Father Bautista said he noticed the fire when he came to open the church on Sunday morning. At that point, the local fire department was already battling the fire at the nearby Baptist church, which appears to have been set around 2 am, and was discovered around 5 am.
The fire damaged a chair and some carpet near the sanctuary at Sacred Heart. Father Bautista said the fire department and the police were surprised that the fire did not do more damage.
The fire at the Baptist church did not entirely destroy the building, but the damage to the interior was significant enough that the building may be beyond salvage, local media reported.
Father Bautista said he left his card with the fire chief— who attends the Baptist church that burned— asking him to tell the church's pastor that they are welcome to use Sacred Heart's parish hall as a gathering space until their church is repaired.
"Honestly, that was my first thought. I wanted to talk to them and offer them [our] building. I didn't realize [someone] had burned our church too," he laughed.
The priest said he does not know who could have set the fires, and chose not to speculate. The investigation is still in its early stages, he noted, and he said he does not want to feed rumors in the community.
He said he considers his parish to be blessed that their insurance will likely cover the incident, and that he was still able to celebrate 2pm Sunday Mass the day of the fire.
"People were comforted that we were still able to have the Eucharist, that is a big statement for the community," he said.
The Brewster Police Department said in a Nov. 16 statement that the two fires remain under investigation. The police have not announced any suspects.
Brewster PD Chief Marcos Ruiz declined to comment further to CNA, adding that the department does not have plans to release additional information on the active investigation.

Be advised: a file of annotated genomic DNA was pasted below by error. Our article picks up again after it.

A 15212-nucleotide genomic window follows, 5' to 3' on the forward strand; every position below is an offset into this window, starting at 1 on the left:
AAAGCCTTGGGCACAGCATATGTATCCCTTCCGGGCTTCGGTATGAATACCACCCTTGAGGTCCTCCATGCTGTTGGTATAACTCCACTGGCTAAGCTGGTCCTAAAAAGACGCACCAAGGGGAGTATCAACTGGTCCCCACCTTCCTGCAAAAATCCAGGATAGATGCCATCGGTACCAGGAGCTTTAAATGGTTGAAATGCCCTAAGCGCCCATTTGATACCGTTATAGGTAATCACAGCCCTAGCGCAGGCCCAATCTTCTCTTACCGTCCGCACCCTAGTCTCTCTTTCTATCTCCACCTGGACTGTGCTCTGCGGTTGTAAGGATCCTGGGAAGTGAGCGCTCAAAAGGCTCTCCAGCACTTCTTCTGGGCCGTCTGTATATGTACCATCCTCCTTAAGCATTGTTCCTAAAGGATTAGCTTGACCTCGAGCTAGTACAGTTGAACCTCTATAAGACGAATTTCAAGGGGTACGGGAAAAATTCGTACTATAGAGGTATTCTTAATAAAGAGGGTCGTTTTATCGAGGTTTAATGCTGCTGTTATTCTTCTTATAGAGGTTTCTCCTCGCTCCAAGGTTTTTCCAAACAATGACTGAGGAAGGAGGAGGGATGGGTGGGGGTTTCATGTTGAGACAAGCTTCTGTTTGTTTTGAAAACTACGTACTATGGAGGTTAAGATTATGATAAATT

The Diocese of Spokane requested prayers for the Sacred Heart community in a tweet on Sunday. The diocese did not comment further by press time.
Numerous attacks on Catholic churches and art in the U.S. have been documented throughout 2020— including three separate desecrations of Marian statues in the same weekend in July.
At least three vandalism attacks have happened against images of Mary this year in New York City alone.
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The Cathedral Basilica of the Immaculate Conception in Denver was defaced with graffiti during a protest June 1, with rioters spray-painting slogans such as “GOD IS DEAD” and “PEDOFILES” [sic] on the church’s exterior.
A statue of the Virgin Mary was beheaded in Gary the evening of July 2 or morning of July 3.
On July 11, a man was arrested after he reportedly admitted to crashing a minivan into Queen of Peace Catholic Church in Ocala, Florida, and then setting it on fire while parishioners were inside. No one was injured.
Also on July 11, a 249-year-old California mission founded by St. Junipero Serra burned in a fire being investigated as arson.
The same day, a statue of the Blessed Virgin Mary was attacked and beheaded at a parish in Chattanooga, Tennessee. Three days later, vandals beheaded a statue of Christ outside Good Shepherd Catholic Church in Southwest Miami-Dade County, the same day that a statue of the Blessed Virgin at St. Mary’s Cathedral in Colorado Springs was tagged with red paint in an act of vandalism.
At Our Lady of the Assumption Church in Bloomingburg, New York, a monument to unborn children killed by abortion was knocked over the weekend of July 18.